Our concerns with this alliance proposal flow directly from our responsibilities under our unique statutory scheme. We do not seek to protect favored airlines. Competition works when individual competitors find ways to improve their lot relative to others, thus forcing others to respond. The end result is more efficient airlines, better service, lower fares, and economic growth. Here, however, multiple carriers would join forces in many different ways, making it extremely difficult, it appears, for other carriers to respond effectively, and thus forcing those competing carriers to exit some markets. Unaligned carriers could be particularly vulnerable to the unprecedented market power of the Delta/Continental/Northwest alliance, and many could be weakened or cease to exist. Accordingly, we have a number of specific concerns with the alliance, which we would attempt to address through the conditions described below. We would, of course, monitor the alliance’s effects on competition, and would retain the power to take further action if necessary.
Potential Collusion. First, the alliance agreements authorize a wide range of discussions between the partners, since the three airlines intend to make their services as seamless as possible. Given the broad nature of the discussions that will be required to implement the alliance, we are concerned that the communications among the carriers may lead to collusion, either tacit or explicit, on such matters as fares and service levels, notwithstanding the partners’ representation that they would remain independent competitors. The face-to-face oral discussions of scheduling, use of facilities, and joint pricing proposals to corporate travel departments and travel agencies would provide new opportunities to exchange information that could facilitate tacit collusion to restrain competition. In addition, the airlines’ stated goal of harmonizing their service standards, which would strengthen the alliance’s “brand,” seems likely to dampen the partners’ interests in competing with each other on service factors, such as terms of their frequent flyer programs. In order to develop a multi-carrier “on-line” seamless service alliance, the partners may reduce the differences in their respective service features; consumers typically use differences in service features, such as frequent flyer program terms, to choose between airlines. Collusion, whether explicit or tacit, harms consumers, because it reduces or eliminates competition and enables firms to charge higher prices or offer poorer service than they would in a competitive market.
Increased Market Presence. The three airlines plan to take advantage of their combined presence at the cities they serve by code-sharing, offering frequent flyer program reciprocity, and making joint offers to corporate customers and travel agencies. This would extend the same types of competitive advantages possessed by the dominant airline in a city to a number of spoke cities, and this may substantially undermine the ability of competing airlines to maintain service in, or enter, markets served by the alliance partners. That potential harm would result primarily from the combination of the three airlines’ increased market presence and the consequent marketing advantages created by their dominance of many markets, rather than because the alliance will enable the partners to offer substantially better service. Historical evidence and analysis support the conclusion that an airline that has a large market share at a city typically has substantial competitive advantages over other airlines that the latter often cannot offset, even by offering lower fares and attractive service features. CITE An airline’s possession of a dominant market share in a city, accordingly, will give it some ability to charge supracompetitive fares and to reduce service. See, e.g., U.S. Department of Transportation, Findings and Conclusions on the Economic, Policy, and Legal Issues, Enforcement Policy Regarding Unfair Exclusionary Conduct in the Air Transportation Industry (January 17, 2001) at 22-26. FINDINGS This is particularly true at airline hubs, including the hubs operated by the three airlines. The three airlines’ proposed alliance would enable them to extend these hub advantages to spoke cities, which could deter new entry and may cause existing competitors to end their services in some markets. The resulting reduction in competition may lead to higher fares and poorer service.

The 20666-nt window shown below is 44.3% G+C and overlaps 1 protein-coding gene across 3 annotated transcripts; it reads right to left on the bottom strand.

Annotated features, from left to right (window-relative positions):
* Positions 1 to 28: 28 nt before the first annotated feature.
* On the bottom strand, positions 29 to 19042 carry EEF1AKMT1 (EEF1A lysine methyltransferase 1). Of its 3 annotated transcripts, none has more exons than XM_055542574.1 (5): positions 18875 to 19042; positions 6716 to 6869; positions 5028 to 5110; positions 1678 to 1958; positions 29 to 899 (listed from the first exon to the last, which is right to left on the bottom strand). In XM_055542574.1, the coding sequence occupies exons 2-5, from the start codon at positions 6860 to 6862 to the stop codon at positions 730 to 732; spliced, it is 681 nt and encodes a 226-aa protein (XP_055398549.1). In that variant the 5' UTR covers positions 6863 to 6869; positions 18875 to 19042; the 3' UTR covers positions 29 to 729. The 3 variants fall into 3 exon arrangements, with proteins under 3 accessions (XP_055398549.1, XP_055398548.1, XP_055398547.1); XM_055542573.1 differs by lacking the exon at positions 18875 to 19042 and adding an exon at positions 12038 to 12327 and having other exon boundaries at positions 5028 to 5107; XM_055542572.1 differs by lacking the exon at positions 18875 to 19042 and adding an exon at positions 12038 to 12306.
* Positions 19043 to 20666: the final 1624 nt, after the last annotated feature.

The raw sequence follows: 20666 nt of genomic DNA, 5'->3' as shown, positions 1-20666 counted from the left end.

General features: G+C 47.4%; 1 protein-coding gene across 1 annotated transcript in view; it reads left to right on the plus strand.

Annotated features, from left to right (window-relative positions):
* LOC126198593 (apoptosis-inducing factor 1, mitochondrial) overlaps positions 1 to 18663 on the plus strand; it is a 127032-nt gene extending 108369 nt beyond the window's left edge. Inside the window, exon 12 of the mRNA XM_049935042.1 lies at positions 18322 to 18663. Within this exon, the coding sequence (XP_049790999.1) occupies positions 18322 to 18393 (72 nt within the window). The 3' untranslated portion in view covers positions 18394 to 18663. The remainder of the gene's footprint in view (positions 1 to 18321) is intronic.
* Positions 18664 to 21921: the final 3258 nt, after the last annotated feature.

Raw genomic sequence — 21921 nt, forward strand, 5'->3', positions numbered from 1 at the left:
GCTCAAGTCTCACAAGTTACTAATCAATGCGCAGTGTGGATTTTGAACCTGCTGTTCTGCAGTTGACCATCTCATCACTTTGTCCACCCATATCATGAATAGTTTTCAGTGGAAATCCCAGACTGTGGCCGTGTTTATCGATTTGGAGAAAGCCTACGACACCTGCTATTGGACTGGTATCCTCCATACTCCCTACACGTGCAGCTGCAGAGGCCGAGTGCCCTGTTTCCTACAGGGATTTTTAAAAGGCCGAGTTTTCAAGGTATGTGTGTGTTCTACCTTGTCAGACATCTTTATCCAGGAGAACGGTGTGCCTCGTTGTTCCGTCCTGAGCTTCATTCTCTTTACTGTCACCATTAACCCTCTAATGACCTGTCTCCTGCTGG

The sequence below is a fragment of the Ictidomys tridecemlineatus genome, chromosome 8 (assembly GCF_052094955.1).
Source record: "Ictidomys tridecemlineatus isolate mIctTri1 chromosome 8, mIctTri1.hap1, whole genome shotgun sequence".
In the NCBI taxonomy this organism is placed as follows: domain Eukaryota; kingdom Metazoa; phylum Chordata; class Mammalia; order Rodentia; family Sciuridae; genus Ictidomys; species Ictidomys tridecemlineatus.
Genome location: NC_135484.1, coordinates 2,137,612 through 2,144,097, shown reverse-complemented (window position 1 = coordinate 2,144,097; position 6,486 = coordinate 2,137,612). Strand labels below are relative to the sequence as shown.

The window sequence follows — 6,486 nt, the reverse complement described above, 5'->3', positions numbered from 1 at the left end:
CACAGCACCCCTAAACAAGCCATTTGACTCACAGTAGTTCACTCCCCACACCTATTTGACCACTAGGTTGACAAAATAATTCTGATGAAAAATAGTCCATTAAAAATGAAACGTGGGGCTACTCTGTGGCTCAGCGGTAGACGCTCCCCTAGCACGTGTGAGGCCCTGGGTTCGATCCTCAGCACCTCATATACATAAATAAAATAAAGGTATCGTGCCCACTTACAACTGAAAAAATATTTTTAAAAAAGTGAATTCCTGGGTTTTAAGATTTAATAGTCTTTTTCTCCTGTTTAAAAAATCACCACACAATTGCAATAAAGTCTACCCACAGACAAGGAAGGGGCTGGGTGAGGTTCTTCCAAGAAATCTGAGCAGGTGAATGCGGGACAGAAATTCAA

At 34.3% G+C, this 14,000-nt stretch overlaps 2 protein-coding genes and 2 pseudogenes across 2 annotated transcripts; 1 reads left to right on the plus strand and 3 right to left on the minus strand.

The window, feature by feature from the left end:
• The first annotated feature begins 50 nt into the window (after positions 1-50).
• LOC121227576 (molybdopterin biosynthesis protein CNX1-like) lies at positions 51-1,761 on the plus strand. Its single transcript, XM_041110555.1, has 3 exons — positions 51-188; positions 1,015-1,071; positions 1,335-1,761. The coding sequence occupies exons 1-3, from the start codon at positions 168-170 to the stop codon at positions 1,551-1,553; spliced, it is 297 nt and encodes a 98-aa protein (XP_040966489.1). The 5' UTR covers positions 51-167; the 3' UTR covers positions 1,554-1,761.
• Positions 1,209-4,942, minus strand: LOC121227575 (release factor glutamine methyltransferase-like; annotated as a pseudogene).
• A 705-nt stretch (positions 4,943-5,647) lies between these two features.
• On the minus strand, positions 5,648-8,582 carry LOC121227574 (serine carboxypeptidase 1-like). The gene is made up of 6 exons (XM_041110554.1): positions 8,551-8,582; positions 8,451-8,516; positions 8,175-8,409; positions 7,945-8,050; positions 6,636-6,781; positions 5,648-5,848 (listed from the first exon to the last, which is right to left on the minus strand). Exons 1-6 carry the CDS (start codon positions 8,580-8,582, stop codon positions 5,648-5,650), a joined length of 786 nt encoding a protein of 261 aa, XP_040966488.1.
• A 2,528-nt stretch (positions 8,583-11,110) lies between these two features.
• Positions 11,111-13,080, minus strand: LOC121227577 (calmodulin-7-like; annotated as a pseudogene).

We recognize that the alliance proposed by Delta, Continental, and Northwest would not give any single airline a dominant market share and that the three airlines represent that they will continue to compete independently on fares, capacity, and scheduling. Nonetheless, we believe that at many cities the alliance’s impact on the prospects of entry by competing airlines would be substantially equivalent to the impact that a single airline’s dominance would have at that city. Indeed, the documents provided to us confirm that the three airlines seek through the alliance to increase their collective market share in ways that would undermine the competitive position of other airlines. They intend to offer joint corporate discount contracts, joint travel agency incentive programs, and, from the traveller’s perspective, combine their frequent flyer programs. Their proposed code-sharing would also increase their dominance through the simple fact of multiplying the apparent number of flights offered by each of them. In these respects, the three airlines seek to secure the same competitive advantages of a dominant market share that would accrue to them through a merger.